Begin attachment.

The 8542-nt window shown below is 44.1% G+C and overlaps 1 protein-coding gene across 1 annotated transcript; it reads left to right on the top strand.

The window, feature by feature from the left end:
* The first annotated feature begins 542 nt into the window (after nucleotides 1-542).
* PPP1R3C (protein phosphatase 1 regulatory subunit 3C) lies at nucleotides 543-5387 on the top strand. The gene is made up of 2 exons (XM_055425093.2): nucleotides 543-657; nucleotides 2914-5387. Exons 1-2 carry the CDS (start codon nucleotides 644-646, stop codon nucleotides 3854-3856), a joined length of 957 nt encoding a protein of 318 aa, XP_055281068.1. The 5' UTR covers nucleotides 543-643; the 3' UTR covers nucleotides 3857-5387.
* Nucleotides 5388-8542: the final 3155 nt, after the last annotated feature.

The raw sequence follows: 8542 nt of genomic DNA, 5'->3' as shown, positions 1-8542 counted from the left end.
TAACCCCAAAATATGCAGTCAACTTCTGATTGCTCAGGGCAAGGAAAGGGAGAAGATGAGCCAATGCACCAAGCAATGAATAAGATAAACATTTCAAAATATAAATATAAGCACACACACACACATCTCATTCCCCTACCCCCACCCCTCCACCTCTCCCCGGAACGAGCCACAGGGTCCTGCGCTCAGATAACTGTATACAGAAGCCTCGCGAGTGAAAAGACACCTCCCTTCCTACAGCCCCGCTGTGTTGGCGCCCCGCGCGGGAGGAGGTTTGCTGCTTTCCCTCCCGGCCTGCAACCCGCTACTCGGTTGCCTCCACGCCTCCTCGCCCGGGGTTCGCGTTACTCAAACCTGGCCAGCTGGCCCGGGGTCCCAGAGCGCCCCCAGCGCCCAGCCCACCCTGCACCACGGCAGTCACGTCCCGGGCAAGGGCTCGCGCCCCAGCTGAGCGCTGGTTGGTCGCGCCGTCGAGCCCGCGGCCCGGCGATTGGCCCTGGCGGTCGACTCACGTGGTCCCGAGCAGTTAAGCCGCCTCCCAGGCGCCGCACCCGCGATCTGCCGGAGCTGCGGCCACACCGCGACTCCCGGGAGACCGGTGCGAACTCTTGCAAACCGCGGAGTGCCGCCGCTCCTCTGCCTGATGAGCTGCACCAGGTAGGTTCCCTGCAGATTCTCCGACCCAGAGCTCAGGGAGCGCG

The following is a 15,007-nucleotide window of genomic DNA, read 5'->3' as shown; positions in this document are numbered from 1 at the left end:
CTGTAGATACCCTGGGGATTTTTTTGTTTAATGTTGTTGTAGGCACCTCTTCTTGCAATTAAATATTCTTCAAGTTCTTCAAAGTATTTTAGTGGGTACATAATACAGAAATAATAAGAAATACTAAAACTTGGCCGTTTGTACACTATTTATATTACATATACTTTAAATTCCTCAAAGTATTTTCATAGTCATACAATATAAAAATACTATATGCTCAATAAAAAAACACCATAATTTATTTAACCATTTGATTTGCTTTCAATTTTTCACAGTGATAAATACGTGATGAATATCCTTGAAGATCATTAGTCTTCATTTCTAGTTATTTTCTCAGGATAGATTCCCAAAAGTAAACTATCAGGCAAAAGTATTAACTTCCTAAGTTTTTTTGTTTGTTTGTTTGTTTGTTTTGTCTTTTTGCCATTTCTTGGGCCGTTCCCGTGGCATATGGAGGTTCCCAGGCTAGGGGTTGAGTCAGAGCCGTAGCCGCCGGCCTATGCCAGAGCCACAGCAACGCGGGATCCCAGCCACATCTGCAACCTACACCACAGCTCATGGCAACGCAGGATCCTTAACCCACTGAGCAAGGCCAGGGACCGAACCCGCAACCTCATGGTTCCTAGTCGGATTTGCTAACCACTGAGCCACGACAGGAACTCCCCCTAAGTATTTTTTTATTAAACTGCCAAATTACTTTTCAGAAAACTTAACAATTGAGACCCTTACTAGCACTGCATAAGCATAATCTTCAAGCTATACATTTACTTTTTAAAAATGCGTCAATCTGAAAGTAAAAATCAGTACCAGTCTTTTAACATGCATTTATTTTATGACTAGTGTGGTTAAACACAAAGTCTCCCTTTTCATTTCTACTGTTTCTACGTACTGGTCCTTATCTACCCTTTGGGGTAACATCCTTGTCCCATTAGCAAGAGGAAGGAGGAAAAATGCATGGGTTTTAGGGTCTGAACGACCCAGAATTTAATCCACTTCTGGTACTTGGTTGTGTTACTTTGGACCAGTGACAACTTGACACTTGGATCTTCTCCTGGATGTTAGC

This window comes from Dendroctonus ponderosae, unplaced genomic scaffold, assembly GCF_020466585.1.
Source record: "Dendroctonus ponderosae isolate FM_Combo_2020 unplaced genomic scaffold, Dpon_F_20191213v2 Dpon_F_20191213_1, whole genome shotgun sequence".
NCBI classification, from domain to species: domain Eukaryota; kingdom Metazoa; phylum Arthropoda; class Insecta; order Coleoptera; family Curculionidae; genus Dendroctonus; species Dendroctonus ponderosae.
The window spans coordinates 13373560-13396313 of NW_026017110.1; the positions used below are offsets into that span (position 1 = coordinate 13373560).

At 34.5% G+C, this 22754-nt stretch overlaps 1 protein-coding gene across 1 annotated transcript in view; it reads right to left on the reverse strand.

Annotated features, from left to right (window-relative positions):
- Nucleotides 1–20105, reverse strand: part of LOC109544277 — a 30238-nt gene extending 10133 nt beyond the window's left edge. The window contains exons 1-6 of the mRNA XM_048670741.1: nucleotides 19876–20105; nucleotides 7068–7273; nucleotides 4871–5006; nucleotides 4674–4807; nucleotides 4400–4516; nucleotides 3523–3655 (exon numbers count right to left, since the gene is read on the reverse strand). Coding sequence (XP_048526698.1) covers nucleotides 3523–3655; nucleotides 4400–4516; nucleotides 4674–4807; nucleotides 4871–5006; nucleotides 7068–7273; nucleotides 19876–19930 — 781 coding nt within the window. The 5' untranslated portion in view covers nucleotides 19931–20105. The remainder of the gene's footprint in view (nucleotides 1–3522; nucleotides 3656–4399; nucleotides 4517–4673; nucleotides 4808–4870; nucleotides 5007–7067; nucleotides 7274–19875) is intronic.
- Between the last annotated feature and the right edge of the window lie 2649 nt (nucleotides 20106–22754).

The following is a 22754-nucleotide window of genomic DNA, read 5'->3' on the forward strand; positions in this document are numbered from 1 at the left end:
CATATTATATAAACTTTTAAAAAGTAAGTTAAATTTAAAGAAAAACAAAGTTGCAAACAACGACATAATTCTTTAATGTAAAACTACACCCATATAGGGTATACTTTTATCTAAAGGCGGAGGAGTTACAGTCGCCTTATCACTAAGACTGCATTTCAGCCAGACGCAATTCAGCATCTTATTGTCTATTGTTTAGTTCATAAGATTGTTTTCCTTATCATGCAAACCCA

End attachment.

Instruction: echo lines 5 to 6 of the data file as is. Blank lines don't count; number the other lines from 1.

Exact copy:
* Nucleotides 5388-8542: the final 3155 nt, after the last annotated feature.

The raw sequence follows: 8542 nt of genomic DNA, 5'->3' as shown, positions 1-8542 counted from the left end.